A larceny charge is a formal accusation of a type of theft. It means a person is accused of taking someone else’s personal property without his permission. The laws regarding larceny charges may vary, however, depending on the jurisdiction. There are other types of theft charges that are not considered larceny.
A person commits larceny by stealing someone else’s property. This means he takes physical control or possession of it. For example, if a criminal grabs a person's purse out of a shopping cart and runs away with it, many jurisdictions consider that larceny because it involves three things: taking control of another’s property, taking the property without permission, and carrying it out of that person’s possession.
Most places have precise rules for what can and cannot be considered larceny. For example, a criminal may grab a purse that was unattended but get caught before he could walk away with it. In such a case, he may not receive a larceny charge because he did not take it away. The same goes for a criminal who knocks a wallet out of his victim’s hands but fails to pick it up and run away with it. He may not be charged with larceny.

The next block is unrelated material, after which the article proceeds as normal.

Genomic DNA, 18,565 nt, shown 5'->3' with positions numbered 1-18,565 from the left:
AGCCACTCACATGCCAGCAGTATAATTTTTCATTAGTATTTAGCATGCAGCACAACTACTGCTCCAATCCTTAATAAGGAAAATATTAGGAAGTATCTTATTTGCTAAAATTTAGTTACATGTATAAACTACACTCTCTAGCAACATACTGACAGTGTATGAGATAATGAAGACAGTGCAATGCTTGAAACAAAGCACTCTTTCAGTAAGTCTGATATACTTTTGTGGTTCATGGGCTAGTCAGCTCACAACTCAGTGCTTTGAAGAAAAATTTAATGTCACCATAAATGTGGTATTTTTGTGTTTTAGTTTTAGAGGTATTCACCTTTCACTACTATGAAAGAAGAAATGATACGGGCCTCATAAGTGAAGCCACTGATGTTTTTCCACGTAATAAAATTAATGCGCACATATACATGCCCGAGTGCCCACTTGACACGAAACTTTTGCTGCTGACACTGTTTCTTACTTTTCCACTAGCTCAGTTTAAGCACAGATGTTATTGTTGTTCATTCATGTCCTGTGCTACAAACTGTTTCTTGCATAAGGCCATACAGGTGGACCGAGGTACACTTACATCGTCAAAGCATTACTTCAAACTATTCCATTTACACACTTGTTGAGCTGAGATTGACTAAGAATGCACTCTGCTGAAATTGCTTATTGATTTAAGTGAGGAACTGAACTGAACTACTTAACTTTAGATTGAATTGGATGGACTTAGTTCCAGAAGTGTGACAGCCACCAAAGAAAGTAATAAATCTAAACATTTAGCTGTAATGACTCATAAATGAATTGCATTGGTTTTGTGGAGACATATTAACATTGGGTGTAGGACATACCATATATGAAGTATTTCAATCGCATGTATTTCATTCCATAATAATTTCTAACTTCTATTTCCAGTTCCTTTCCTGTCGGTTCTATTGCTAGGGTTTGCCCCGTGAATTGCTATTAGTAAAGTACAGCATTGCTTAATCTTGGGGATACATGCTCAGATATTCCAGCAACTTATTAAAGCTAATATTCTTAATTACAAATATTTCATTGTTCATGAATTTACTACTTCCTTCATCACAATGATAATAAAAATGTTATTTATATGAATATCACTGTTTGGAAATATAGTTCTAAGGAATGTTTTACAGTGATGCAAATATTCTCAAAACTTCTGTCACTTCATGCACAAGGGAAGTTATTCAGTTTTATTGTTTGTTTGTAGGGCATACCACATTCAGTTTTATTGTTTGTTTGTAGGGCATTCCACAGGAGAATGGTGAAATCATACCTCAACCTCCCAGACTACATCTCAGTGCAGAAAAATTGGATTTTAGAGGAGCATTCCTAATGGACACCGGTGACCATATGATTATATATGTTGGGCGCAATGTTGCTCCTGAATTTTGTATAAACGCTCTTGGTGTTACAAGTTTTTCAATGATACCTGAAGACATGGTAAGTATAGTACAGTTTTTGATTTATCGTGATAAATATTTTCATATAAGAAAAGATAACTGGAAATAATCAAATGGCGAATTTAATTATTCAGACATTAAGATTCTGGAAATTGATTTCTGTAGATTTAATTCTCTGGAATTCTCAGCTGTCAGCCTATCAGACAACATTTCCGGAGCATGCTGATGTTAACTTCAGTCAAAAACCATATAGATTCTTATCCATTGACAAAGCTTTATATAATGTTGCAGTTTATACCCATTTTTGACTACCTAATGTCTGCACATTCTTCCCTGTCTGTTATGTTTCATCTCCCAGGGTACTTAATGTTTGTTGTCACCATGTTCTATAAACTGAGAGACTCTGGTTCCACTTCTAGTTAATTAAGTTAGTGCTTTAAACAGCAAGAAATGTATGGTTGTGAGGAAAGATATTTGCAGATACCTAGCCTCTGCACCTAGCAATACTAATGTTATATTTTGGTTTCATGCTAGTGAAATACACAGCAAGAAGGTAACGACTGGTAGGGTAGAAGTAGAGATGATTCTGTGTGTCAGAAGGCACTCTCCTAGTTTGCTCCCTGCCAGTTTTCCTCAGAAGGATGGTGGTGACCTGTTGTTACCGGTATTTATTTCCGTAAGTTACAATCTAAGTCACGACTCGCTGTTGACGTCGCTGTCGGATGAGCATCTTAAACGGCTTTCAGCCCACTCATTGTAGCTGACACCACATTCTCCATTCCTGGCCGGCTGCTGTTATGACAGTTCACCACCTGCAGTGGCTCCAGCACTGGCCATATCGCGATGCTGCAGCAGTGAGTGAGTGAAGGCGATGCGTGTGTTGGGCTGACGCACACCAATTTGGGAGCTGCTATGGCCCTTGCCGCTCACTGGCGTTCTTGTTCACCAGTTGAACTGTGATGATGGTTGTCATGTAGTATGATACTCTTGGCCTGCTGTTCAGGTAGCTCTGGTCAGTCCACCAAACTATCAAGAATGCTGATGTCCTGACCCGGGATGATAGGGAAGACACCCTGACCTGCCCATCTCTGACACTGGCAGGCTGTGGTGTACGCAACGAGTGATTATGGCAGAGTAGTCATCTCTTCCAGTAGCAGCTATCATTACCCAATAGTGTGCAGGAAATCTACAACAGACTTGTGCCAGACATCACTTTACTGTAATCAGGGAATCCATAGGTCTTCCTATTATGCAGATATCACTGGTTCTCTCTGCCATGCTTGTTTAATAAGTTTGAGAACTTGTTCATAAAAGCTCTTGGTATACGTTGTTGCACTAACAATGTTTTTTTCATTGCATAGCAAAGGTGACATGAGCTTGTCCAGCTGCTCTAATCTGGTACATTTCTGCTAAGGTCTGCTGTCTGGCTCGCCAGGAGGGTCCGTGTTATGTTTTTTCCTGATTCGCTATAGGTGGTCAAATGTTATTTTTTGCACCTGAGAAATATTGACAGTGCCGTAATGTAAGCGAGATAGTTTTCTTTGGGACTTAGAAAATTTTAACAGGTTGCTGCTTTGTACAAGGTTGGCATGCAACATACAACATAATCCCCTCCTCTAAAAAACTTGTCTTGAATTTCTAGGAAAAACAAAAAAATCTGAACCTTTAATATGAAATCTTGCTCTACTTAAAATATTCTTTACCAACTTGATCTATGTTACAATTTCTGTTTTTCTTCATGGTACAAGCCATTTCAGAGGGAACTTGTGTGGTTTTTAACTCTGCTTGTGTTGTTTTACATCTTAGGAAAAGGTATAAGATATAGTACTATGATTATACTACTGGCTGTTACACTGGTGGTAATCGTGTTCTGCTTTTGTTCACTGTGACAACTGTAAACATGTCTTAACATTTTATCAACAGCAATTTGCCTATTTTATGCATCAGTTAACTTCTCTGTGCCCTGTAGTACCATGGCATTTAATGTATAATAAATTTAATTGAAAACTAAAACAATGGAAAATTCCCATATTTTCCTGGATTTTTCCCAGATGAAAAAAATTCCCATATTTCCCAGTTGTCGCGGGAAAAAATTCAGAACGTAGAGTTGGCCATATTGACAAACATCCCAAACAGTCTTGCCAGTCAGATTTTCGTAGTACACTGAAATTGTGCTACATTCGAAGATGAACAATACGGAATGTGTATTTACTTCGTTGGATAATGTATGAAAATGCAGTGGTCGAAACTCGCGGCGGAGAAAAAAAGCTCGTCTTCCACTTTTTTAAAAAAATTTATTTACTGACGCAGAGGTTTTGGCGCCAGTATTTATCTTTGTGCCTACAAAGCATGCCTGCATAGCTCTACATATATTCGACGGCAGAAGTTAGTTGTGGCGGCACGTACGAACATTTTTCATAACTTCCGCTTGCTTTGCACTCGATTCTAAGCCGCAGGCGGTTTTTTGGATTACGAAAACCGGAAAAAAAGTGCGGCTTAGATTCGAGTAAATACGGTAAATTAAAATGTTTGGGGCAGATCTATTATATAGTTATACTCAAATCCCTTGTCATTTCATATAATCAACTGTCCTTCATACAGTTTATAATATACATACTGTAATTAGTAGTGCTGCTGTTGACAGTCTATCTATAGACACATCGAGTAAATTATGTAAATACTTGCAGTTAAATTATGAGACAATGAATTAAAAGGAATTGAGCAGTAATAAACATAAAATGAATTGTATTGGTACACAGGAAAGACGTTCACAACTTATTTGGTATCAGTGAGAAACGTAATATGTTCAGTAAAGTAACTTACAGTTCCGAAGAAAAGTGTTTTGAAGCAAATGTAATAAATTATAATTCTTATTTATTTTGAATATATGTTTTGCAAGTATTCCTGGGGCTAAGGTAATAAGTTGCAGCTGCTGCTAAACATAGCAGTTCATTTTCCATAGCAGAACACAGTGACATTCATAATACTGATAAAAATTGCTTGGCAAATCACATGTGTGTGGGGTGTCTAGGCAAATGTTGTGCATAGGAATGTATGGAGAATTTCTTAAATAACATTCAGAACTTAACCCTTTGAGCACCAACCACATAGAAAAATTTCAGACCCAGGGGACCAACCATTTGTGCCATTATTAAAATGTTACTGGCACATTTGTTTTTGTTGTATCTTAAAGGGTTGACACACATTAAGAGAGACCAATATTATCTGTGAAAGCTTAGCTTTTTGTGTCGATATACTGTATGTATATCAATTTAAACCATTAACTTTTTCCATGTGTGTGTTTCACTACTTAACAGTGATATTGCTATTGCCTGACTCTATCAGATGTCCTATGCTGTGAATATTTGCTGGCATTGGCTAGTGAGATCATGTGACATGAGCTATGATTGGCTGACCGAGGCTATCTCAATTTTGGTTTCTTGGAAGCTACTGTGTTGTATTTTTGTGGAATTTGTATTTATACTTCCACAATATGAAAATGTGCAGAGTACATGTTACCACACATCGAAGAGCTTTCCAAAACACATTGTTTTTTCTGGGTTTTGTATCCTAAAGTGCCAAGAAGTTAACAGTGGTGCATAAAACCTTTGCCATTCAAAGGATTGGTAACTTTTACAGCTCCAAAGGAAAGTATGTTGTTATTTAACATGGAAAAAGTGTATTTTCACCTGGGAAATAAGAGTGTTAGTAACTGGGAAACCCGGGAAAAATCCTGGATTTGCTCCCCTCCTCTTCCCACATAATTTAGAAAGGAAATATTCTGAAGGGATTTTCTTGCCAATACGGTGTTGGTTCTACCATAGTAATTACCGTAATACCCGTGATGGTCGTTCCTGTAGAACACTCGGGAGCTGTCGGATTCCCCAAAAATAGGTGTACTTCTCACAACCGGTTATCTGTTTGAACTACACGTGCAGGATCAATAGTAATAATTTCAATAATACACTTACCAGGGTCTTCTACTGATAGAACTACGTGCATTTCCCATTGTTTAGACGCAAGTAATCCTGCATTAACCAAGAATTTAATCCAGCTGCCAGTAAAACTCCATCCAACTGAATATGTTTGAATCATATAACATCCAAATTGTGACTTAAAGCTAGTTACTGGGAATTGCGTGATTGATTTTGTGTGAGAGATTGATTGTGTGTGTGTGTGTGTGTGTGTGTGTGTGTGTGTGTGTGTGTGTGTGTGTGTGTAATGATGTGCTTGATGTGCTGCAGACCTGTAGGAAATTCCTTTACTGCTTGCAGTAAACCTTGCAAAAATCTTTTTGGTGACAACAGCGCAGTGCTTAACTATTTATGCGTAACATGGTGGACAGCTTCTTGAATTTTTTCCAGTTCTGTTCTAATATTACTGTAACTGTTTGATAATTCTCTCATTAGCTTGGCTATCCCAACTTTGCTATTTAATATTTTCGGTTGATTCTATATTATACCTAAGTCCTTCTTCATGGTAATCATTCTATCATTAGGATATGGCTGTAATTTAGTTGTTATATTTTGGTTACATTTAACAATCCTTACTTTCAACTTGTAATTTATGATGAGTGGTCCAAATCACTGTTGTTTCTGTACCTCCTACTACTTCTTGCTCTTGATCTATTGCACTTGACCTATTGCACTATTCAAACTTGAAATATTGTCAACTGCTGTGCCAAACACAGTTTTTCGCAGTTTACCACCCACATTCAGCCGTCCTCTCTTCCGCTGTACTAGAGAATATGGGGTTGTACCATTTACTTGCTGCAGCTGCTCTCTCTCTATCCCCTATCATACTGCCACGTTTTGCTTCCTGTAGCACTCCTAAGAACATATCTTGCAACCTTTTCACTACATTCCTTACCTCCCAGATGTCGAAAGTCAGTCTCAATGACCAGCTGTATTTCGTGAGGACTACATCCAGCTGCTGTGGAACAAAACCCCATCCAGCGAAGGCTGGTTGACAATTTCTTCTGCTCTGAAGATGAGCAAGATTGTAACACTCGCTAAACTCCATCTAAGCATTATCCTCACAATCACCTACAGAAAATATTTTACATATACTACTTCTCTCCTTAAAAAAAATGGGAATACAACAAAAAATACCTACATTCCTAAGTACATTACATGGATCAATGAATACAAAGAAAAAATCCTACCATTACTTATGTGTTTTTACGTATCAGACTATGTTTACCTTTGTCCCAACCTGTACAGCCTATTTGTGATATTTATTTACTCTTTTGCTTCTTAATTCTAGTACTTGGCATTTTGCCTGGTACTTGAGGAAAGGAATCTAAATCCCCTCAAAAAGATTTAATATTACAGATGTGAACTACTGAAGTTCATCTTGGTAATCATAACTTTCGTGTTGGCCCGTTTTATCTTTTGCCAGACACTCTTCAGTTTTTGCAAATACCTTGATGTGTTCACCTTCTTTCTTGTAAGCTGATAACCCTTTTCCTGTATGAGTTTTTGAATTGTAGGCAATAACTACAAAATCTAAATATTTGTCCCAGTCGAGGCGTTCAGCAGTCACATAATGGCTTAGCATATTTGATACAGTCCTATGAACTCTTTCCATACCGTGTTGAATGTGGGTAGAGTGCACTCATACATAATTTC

In some cases, the crime an individual is charged with depends on the force used in the theft. Violent thefts are not considered larceny in some places. For example, shoplifting is considered larceny in many places, but hitting a victim with a weapon and stealing his personal possessions might be considered robbery instead. In such a case, the penalty for robbery would usually be more severe than the penalty for a larceny charge.
Intent is also important when it comes to a larceny charge. In many places, the thief must have intent to keep the victim's property permanently, sell it, or otherwise dispose of it. This does not include cases in which an individual takes someone else’s property because he believes it to be his. If, for example, an individual picks up another person’s wallet and carries it away because it looks like one he owns, this would not be considered larceny.
Some places have different laws and penalties for different types of larceny charges. For example, the theft of a small amount of money or property with a low monetary value might require a criminal to spend a few weeks in jail. Stealing a large amount of money or property that has a high monetary value may be considered grand larceny. In some places, people convicted of grand larceny may spend years in jail.